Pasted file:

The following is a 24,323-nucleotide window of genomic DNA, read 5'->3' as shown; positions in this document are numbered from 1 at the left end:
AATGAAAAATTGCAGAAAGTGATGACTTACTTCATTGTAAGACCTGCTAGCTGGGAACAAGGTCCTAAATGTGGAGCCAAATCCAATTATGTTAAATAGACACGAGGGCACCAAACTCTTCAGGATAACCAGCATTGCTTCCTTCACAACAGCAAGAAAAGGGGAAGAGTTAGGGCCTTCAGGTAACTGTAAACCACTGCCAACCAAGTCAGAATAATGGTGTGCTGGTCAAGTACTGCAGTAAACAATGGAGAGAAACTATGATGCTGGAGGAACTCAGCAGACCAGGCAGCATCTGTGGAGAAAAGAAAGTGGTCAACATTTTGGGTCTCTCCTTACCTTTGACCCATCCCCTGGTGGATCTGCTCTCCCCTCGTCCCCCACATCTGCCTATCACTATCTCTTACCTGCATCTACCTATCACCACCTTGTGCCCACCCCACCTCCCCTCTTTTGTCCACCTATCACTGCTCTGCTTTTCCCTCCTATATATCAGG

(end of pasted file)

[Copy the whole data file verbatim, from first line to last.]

The following is a 24,323-nucleotide window of genomic DNA, read 5'->3' as shown; positions in this document are numbered from 1 at the left end:
AATGAAAAATTGCAGAAAGTGATGACTTACTTCATTGTAAGACCTGCTAGCTGGGAACAAGGTCCTAAATGTGGAGCCAAATCCAATTATGTTAAATAGACACGAGGGCACCAAACTCTTCAGGATAACCAGCATTGCTTCCTTCACAACAGCAAGAAAAGGGGAAGAGTTAGGGCCTTCAGGTAACTGTAAACCACTGCCAACCAAGTCAGAATAATGGTGTGCTGGTCAAGTACTGCAGTAAACAATGGAGAGAAACTATGATGCTGGAGGAACTCAGCAGACCAGGCAGCATCTGTGGAGAAAAGAAAGTGGTCAACATTTTGGGTCTCTCCTTACCTTTGACCCATCCCCTGGTGGATCTGCTCTCCCCTCGTCCCCCACATCTGCCTATCACTATCTCTTACCTGCATCTACCTATCACCACCTTGTGCCCACCCCACCTCCCCTCTTTTGTCCACCTATCACTGCTCTGCTTTTCCCTCCTATATATCAGG